When Dirty Doctors Can’t Be Identified

As promised in yesterday’s post, I’m reporting today on a frustration among those of us who work in patient safety.

That frustration is once again sparked in this report from the Hartford Courant. Fifteen year old Mark Tsvok, injured in an auto accident in 2004, died from his injuries as a result of the misdeeds of Dr. Daniel H. Hechtman who made one misstep after the next in his treatment (or lack thereof) of the teenager.

After a series of investigations and hearings, Dr. Hechtman lost his license to practice anywhere in the state of Connecticut.

So what did he do?

He moved on down the road — to New York — where he is now a pediatric surgeon at Maimonides Medical Center in Brooklyn, N.Y.

From the Hartford Courant: “For years, the 47-year-old Hechtman held two licenses – one in Connecticut and another in New York – and the action of regulators in Hartford appears to have done little or nothing to inhibit him from treating patients in a neighboring state.

There is no record of what happened in Connecticut on Hechtman’s physician profile in New York, a state-sponsored service designed to flag doctors who have run into disciplinary trouble.

Hechtman’s profile says he has had no New York-based disciplinary actions against his license. Under a heading for out-of-state actions, it says “none reported.”

….. Even though Connecticut reported the settlement to the National Practitioner Data Bank and the Federation of State Medical Examining Boards – two national services designed to spread information about medical misconduct by individual doctors – it is virtually impossible for members of the public to find information about his track record.

Hechtman shows a clean bill of professional health not only on the New York site but on commercial doctor report card sites, such as Health Grades. “

Thus — the crux of the problem. As the reporter stated, “It is virtually impossible for members of the public to find information about his track record.”

So What Can Patients Do?

Empowered patients know to look for information about specific doctors before undergoing any type of difficult or invasive treatment — but — if that information isn’t truly available, how can they do so?

I did a little investigation on my own. I checked in with the State Board in Connecticut — Dr. Hechtman is still listed there, although it says his license expired. There is a way to get to disciplinary information — although it took some real doing to get there. Here’s a link to the basics:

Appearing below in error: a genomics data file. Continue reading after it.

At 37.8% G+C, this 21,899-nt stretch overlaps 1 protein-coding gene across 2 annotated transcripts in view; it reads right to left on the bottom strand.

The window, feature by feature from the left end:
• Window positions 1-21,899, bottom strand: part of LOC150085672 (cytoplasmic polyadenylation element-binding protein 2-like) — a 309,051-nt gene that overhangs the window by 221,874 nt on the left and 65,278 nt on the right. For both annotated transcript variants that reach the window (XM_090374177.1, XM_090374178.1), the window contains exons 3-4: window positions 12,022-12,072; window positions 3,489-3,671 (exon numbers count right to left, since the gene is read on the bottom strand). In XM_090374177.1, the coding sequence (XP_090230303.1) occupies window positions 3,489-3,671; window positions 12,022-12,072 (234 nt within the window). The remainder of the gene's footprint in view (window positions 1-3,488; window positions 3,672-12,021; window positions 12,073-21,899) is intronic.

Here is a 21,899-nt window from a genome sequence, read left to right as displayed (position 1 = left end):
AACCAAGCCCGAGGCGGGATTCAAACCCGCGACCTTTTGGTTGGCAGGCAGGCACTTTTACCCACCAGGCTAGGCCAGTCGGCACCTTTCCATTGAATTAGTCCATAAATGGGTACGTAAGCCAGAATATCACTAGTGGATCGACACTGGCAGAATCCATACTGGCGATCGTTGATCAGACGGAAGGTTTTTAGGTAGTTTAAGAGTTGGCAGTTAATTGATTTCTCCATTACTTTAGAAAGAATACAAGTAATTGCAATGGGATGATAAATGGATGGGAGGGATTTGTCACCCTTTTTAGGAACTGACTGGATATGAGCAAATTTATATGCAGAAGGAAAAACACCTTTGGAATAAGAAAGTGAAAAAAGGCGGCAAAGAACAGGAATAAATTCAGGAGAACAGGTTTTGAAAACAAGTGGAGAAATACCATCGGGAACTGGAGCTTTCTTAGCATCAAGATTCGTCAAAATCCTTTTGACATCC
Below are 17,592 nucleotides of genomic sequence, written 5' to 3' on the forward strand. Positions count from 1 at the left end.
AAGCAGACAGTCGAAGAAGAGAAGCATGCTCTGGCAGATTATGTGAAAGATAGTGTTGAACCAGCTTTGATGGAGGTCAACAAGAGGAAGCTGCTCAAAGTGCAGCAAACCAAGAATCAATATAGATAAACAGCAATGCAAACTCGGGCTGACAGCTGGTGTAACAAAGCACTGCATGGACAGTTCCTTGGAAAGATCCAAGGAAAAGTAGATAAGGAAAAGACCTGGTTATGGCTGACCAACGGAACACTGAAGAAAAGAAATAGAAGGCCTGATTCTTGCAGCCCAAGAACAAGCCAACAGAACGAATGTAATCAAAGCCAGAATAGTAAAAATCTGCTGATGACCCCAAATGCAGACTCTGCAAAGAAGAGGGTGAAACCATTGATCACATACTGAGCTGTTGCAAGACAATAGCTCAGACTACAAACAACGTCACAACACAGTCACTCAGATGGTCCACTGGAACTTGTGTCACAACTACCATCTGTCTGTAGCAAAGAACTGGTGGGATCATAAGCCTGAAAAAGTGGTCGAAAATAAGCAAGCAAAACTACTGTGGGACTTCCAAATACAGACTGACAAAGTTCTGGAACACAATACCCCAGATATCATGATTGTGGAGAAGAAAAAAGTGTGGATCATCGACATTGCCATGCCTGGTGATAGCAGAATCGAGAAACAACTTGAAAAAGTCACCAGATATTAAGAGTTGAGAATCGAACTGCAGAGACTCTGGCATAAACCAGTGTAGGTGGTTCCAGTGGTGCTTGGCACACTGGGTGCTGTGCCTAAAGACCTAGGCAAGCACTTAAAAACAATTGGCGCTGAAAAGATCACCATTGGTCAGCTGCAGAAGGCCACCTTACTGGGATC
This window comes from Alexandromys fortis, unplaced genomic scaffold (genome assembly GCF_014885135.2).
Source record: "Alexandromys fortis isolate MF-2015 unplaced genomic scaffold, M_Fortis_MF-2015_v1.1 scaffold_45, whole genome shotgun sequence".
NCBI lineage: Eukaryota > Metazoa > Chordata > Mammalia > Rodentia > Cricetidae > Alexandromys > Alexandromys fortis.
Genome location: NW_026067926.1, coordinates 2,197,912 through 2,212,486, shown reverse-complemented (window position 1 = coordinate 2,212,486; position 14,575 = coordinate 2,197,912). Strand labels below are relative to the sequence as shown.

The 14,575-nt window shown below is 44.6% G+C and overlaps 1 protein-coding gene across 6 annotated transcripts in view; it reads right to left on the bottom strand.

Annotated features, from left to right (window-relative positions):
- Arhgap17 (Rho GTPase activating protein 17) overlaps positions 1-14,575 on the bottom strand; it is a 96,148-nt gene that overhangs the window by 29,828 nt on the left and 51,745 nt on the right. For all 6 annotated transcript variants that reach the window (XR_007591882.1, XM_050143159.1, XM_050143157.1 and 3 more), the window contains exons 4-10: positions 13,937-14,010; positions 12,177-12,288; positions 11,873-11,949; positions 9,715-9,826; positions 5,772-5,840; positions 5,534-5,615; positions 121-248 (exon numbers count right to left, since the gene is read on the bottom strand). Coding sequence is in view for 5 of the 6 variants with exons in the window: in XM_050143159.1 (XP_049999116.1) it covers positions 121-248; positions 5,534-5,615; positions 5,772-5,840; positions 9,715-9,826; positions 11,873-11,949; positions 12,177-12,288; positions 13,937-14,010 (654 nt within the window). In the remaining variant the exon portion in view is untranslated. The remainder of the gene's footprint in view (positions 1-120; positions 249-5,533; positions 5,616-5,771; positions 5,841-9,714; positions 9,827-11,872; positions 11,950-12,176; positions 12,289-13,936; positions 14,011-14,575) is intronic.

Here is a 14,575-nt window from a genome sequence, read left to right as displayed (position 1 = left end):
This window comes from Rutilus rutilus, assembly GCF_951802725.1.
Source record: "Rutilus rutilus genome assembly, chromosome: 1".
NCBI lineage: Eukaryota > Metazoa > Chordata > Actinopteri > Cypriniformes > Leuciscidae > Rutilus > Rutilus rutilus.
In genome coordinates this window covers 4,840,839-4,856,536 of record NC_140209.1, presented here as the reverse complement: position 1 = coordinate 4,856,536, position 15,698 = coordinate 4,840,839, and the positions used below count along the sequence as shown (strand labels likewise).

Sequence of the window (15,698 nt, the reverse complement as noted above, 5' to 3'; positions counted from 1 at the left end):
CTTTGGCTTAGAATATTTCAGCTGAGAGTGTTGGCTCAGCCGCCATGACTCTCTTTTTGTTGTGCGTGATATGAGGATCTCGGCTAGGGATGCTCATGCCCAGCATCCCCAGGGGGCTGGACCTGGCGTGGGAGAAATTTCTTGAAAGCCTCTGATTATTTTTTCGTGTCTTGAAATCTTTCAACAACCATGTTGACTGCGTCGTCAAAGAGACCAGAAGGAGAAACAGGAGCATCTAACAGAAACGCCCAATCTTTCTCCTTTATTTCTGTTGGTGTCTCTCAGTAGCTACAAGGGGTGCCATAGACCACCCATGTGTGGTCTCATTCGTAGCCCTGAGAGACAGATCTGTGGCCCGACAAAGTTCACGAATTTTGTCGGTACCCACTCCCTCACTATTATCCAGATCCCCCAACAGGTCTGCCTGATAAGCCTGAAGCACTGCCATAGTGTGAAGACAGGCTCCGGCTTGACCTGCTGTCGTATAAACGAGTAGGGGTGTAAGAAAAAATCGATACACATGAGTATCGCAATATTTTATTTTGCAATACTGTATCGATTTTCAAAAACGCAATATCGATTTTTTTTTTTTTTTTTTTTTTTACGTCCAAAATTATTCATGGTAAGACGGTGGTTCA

http://www.physicians.dph.state.ct.us/web_public/web_public.show#47505

I could find nothing at all on New York State’s disciplinary listings. And HealthGrades made it impossible to even find a listing, much less have the right information.

Here’s my suggestion. If you know you will need surgery, or any kind of invasive testing or treatment, find out how long your doctor has been practicing in your location. If the doctor has been in your location for, say, 10 years, and you look him/her up online and find out there is no disciplinary action or lawsuit, then there is a good chance (although — who knows?) that doctor will do the job for you. The 10 years shows a track record over time. Even if that doctor had problems before 10 years ago, s/he clearly did not lose his/her license as a result — in your location. That’s not to say s/he didn’t lose it in another state more than 10 years ago, however.

You might have to consider the age of the doctor. This doctor looks to be in his 40s, so 10 years would not be out of the question. If the doctor is only in his/her 30s, you might need to make an adjustment of your expectations.

If the doctor has been located where you are for fewer than 10 years — or if you find out your doctor practiced in another located, too (as in Dr. Hechtman’s case) — then begin looking specifically in other states, perhaps starting with nearby states (New York is right next to Connecticut. One could also look in Massachusetts and Rhode Island).

The bottom line is that it isn’t easy to find this information, and in some ways, you may need to trust your intuition. And of course, an emergency situation will make much of this a moot point.

Better communications via the internet will begin to remove these dirty doctors from practice — but it will take diligence, and a website that is truly willing to step up to the plate to expose them — before it’s particularly useful for patients.

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